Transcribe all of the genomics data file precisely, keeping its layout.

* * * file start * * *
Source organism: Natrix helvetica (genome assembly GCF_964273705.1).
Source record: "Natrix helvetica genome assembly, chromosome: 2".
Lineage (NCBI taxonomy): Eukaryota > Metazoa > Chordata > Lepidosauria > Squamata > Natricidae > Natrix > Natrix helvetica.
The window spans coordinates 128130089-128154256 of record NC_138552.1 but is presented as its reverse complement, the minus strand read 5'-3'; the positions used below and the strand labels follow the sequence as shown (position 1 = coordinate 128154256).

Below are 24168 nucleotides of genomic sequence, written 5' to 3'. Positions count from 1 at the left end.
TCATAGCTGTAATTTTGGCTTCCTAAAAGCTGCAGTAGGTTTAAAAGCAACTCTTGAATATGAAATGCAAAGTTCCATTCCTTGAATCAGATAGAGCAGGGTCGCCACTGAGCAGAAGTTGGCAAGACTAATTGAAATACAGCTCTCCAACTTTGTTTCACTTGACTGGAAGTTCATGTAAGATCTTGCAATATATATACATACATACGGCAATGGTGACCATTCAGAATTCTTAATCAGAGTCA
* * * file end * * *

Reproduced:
Source organism: Natrix helvetica (genome assembly GCF_964273705.1).
Source record: "Natrix helvetica genome assembly, chromosome: 2".
Lineage (NCBI taxonomy): Eukaryota > Metazoa > Chordata > Lepidosauria > Squamata > Natricidae > Natrix > Natrix helvetica.
The window spans coordinates 128130089-128154256 of record NC_138552.1 but is presented as its reverse complement, the minus strand read 5'-3'; the positions used below and the strand labels follow the sequence as shown (position 1 = coordinate 128154256).

Below are 24168 nucleotides of genomic sequence, written 5' to 3'. Positions count from 1 at the left end.
TCATAGCTGTAATTTTGGCTTCCTAAAAGCTGCAGTAGGTTTAAAAGCAACTCTTGAATATGAAATGCAAAGTTCCATTCCTTGAATCAGATAGAGCAGGGTCGCCACTGAGCAGAAGTTGGCAAGACTAATTGAAATACAGCTCTCCAACTTTGTTTCACTTGACTGGAAGTTCATGTAAGATCTTGCAATATATATACATACATACGGCAATGGTGACCATTCAGAATTCTTAATCAGAGTCA